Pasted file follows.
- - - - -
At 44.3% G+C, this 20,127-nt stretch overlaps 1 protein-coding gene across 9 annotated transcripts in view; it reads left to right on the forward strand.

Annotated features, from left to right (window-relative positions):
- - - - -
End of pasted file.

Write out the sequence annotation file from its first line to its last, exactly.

At 44.3% G+C, this 20,127-nt stretch overlaps 1 protein-coding gene across 9 annotated transcripts in view; it reads left to right on the forward strand.

Annotated features, from left to right (window-relative positions):